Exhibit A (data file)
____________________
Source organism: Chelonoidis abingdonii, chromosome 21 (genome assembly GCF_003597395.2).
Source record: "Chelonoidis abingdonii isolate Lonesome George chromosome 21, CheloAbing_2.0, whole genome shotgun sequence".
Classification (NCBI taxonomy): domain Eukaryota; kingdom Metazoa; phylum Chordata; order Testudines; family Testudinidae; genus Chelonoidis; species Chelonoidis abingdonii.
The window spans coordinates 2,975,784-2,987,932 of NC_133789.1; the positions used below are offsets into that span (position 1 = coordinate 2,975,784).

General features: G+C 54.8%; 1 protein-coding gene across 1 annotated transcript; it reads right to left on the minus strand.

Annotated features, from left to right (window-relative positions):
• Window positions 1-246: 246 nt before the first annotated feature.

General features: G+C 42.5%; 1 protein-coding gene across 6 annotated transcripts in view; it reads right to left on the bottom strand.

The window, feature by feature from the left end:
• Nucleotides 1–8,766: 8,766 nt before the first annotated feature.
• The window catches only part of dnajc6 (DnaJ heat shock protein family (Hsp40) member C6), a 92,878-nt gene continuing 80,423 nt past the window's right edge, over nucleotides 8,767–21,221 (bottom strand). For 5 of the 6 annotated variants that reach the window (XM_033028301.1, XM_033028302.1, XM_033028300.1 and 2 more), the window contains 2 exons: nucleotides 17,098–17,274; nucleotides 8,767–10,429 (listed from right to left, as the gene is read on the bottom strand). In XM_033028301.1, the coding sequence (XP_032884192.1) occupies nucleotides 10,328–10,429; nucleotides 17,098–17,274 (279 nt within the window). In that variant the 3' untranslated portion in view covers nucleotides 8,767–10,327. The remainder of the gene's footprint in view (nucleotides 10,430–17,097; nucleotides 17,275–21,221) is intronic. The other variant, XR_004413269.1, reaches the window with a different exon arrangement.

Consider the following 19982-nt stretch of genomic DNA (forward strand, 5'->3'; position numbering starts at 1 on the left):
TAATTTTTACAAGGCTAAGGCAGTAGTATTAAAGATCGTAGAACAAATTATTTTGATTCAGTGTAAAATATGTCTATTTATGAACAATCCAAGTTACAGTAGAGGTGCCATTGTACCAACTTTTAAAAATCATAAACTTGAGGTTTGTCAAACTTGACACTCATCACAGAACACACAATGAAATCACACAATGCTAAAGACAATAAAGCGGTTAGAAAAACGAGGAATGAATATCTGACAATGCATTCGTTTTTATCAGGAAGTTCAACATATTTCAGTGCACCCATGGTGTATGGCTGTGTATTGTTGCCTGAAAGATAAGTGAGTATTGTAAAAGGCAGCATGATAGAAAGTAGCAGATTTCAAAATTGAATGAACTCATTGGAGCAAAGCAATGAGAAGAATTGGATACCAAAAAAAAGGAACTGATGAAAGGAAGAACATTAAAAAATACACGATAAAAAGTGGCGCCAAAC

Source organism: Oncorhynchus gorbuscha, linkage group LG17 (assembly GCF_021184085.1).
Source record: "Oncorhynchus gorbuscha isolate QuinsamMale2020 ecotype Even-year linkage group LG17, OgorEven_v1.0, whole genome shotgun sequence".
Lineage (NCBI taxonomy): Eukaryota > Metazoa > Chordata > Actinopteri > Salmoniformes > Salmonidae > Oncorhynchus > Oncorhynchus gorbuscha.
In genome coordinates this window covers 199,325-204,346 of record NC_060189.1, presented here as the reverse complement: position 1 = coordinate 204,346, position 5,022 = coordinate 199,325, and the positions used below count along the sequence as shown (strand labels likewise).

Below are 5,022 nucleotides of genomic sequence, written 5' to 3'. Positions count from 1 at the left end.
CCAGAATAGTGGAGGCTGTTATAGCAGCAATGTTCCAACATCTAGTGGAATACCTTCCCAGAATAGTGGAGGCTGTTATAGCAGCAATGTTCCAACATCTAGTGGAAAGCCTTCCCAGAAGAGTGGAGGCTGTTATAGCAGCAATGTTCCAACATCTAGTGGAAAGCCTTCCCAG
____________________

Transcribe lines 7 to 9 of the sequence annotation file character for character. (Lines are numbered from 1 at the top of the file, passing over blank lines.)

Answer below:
• Window positions 1-246: 246 nt before the first annotated feature.

General features: G+C 42.5%; 1 protein-coding gene across 6 annotated transcripts in view; it reads right to left on the bottom strand.

The window, feature by feature from the left end: